- $394,725 in unsecured debts; and
- $1,184,200 in secured debts.
Chapter 13 is ideal for those who are in arrears on secured debt and in danger of losing their property as it calls for a repayment plan over 3- 5 years. Certain debts are often given priority over others. Generally, all unsecured debt will be paid a percentage of what is owed. You may also qualify for a “cramdown” which reduces the amount of money you owe on a secured property. Under Chapter 13, your debts will be considered discharged once the three- or five-year plan is completed.
What Debts Can I Not Discharge in Bankruptcy?
Debts can be divided into a few categories. Those that can:
- Be discharged under any kind of bankruptcy;
- Only be discharged under Chapter 13 or Chapter 11;
- Only be discharged if you can prove hardship; and
- Never be discharged at all.
Debts that cannot be discharged include:
- Child support and alimony;
- Criminal fines and administrative penalties;
- Restitution owed in a criminal case;
- Certain kinds of tax debts; and
- Wrongful death due to drunk driving judgments.
In addition, there are some debts that are rarely discharged but, if you can show that you qualify for an exemption, the court may discharge the debts anyway. You will need to prove that some hardship prevents you from repaying the debt. The most likely culprit is a prolonged illness. These include:
- Student loans and
- Federal income tax.
In addition, any debt not listed in your bankruptcy will not be discharged in the bankruptcy.
Creditor Objections and Bankruptcy Discharge
Creditors have a limited ability to object to the discharge of debts under Chapter 7 or a reorganization plan under Chapter 13. To successfully object, the creditor must show that the debts were acquired under fraudulent pretenses, willful or malicious acts, or they were incurred due to larceny, fiduciary breach, or embezzlement.
A Jacksonville FL Bankruptcy Attorney Can Help You Regain Control of Your Finances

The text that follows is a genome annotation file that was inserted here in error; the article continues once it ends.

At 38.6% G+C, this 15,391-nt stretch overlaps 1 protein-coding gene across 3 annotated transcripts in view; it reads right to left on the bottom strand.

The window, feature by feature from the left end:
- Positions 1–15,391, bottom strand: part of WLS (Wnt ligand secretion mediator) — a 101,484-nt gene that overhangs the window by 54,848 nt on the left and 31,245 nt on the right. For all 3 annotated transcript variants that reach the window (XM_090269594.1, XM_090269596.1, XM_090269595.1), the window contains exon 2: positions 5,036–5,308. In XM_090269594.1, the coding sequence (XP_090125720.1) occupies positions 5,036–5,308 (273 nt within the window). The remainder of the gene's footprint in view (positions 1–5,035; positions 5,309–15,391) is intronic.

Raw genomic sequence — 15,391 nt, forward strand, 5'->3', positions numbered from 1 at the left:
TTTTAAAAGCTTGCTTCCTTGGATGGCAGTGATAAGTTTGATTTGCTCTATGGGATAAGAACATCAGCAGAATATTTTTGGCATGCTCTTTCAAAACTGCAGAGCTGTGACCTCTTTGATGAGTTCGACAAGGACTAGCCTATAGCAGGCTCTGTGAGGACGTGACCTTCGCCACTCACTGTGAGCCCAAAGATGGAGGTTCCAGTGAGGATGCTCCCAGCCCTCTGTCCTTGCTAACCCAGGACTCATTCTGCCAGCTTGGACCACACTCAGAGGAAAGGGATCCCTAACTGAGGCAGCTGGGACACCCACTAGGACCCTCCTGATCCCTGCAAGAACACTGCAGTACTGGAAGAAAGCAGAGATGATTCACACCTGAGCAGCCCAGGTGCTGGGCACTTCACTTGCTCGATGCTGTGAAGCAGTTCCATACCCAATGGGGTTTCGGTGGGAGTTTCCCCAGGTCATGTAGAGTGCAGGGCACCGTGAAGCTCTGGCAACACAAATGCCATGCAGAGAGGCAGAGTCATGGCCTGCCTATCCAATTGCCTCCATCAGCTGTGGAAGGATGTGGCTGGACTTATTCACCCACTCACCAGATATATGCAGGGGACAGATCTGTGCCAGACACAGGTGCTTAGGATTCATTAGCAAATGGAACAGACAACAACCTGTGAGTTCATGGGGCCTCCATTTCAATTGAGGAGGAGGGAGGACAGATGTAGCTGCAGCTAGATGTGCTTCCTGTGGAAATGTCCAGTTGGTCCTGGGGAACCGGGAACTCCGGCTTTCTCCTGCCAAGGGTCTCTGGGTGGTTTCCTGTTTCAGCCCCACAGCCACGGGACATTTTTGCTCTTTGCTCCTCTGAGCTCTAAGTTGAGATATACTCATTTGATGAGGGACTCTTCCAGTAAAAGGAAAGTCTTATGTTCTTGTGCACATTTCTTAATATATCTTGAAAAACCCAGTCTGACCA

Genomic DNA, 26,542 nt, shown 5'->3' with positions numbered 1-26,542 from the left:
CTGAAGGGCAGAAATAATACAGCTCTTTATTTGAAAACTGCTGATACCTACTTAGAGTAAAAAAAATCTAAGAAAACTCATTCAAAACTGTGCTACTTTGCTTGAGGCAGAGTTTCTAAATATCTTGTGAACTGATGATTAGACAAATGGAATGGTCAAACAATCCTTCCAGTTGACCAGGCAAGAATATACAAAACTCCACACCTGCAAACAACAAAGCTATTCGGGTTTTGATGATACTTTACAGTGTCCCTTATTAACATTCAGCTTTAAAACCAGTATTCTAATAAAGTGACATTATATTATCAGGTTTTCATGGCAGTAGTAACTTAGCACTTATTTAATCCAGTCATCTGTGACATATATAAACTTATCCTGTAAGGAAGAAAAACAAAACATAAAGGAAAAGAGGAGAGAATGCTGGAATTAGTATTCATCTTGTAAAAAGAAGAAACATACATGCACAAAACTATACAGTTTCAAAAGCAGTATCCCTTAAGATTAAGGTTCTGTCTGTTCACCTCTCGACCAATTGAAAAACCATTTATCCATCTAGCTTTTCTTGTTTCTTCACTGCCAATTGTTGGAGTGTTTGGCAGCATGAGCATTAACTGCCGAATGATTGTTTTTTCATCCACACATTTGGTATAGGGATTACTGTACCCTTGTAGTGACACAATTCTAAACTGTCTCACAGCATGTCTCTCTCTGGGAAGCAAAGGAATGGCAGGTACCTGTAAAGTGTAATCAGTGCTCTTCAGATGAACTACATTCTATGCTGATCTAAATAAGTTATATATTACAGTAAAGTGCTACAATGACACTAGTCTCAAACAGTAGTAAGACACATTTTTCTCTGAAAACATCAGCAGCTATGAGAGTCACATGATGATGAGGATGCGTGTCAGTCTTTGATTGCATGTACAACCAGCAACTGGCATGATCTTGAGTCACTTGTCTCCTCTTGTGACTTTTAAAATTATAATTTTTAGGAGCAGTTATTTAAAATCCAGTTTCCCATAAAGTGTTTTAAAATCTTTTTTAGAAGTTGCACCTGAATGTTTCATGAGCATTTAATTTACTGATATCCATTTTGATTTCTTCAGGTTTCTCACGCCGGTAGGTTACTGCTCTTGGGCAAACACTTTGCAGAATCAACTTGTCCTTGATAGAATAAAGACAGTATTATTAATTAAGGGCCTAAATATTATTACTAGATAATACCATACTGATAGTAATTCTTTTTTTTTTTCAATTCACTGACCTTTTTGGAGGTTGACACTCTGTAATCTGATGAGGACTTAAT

At Gahanian Law, PA, we understand that bad debts happen to good people. We can help you get a fresh financial start. We can also help you rebuild your credit once your debts have been discharged. Contact us to talk to a Jacksonville FL bankruptcy attorney today.
About Talia Gahanian, Esq.
Talia practices in the areas of personal bankruptcy, debt settlement, and foreclosure defense, as well as homeowner’s insurance issues. She graduated cum laude from Wittenberg University in Springfield, OH in 1997 with a Bachelor of Arts in Political Science. After living a few years abroad, she moved back to Ohio to attend law school at Cleveland Marshall College of Law where she graduated cum laude in 2007. She is admitted to practice in Ohio and Florida as well as in Federal Court of the Northern District of Ohio and Middle District of Florida. Talia is a member of the National Association of Consumer Bankruptcy Attorneys. She has been helping clients with their finances as a paralegal and an attorney for 19 years. As an attorney, she has helped over 480 families through the bankruptcy process.
In her free time, Talia is active in her synagogue and enjoys being outdoors and traveling.
An attorney you can talk to! Guaranteed!
If you retain my services and I do not respond to your phone call or email or text within two business days, I will refund you $50! The promise is good from the time you retain me, until your case is discharged or settled.
As your attorney, my first priority is you. I know that the legal process is confusing and intimidating. I am here to answer questions. I guarantee it! No other attorney will give you that promise.